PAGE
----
The Edge and The P.H. Jazz Band
April 27, 2006
On Thursday night the Preservation Hall unofficially re-opened and celebrated its 45th anniversary with performances by local musicians and The Edge, U2's guitarist. He, along with producer Bob Ezrin and Gibson Chairman and CEO Henry Juszkiewicz, founded the Music Rising program to replace instruments lost by area musicians in the hurricane.
This was a Gibson sponsored event, and it was a very positive moment. The city thanked The Edge for giving back, and in exchange, he played a little guitar for the full room.
The brief party started with a performance by local pianist Henry Butler. Before he played Scott Joplin's "The Entertainer," I had been taking him for granted, but he killed it(as much as you can possibly "kill" a ragtime song). When I heard the opening bars of the song, I was thinking it was gonna be a boringly reverent facsimile. But, Butler improvised and threw in flourishes that gave the song color beyond its years. He really impressed the crowd and got their hearts pumping. Lately, I've been saying Brian Coogan is the city's best pianist, but it's still gotta be Butler.
Next, Meters guitarist Leo Nocentelli joined Butler for a loose version of Professor Longhair's "Tipitina." The song had its moments, how could it not? Still, the interaction between Butler and Nocentelli was underrehearsed. Halfway through the song, the Preservation Hall Jazz Band provided accompaniment and saved the duo's effort.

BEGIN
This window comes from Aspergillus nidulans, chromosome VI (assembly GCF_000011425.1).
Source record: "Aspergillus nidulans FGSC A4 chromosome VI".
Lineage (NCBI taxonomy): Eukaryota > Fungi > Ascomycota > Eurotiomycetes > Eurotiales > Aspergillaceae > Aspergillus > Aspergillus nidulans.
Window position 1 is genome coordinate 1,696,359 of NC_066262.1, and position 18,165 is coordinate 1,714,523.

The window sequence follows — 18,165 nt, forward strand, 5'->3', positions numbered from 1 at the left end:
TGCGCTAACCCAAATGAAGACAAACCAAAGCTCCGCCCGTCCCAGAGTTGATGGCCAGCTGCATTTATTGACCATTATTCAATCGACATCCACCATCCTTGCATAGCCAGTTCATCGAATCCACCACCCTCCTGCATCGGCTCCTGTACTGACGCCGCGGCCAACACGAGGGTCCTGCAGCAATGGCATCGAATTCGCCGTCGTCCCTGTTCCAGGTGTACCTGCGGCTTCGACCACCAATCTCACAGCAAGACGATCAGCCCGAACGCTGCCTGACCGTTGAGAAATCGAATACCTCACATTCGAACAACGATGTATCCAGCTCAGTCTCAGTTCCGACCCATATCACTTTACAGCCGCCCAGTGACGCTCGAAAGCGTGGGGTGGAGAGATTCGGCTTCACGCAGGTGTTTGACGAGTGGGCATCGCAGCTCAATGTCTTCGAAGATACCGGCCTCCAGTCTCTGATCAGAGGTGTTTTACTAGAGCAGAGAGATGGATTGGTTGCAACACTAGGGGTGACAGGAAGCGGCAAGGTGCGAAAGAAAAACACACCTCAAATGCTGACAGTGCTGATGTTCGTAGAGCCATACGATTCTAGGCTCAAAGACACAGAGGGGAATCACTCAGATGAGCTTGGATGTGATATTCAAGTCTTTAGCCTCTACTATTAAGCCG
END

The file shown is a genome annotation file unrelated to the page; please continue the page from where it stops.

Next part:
The party's last performance was what everyone there was waiting for. The Edge came onstage to perform U2's "Vertigo" with the band and vocalist Clint Maedgen, the man behind Bingo! and Liquidrone. Expectedly, there was a new arrangement. The song that originally had a punk energy became a finger-snapping, mid-tempo creeper. Brilliant! It worked, and this jazzy shuffle was a perfect match for the band.
Maedgen took advantage of his moment and shone, while The Edge was pretty darn good, as well. What an amazing, glass-shattering range Maedgen has! Once the crowd figured out what the band was playing, they were into it big time, all smiles and singing along. Two of the clowns from Liquidrone shot off some confetti into the crowd at the apex of the song, which just added to the celebratory and happy vibe.
The only thing that didn't go with the song was when Maedgen sang Bono's admonition, "Just give me what I want and no one gets hurt." That could have been left out, only because it was too vociferous for the occasion.
After the song, the patrons and the band took to the street for a second line around the block. Nice touch. Nice ending.
See photos of the event at http://www.gibson.com/allaccessfeatures.aspx?aliaspath=/AllAccess/Backstage%20Pass%20Profiles%20Gr%20(2)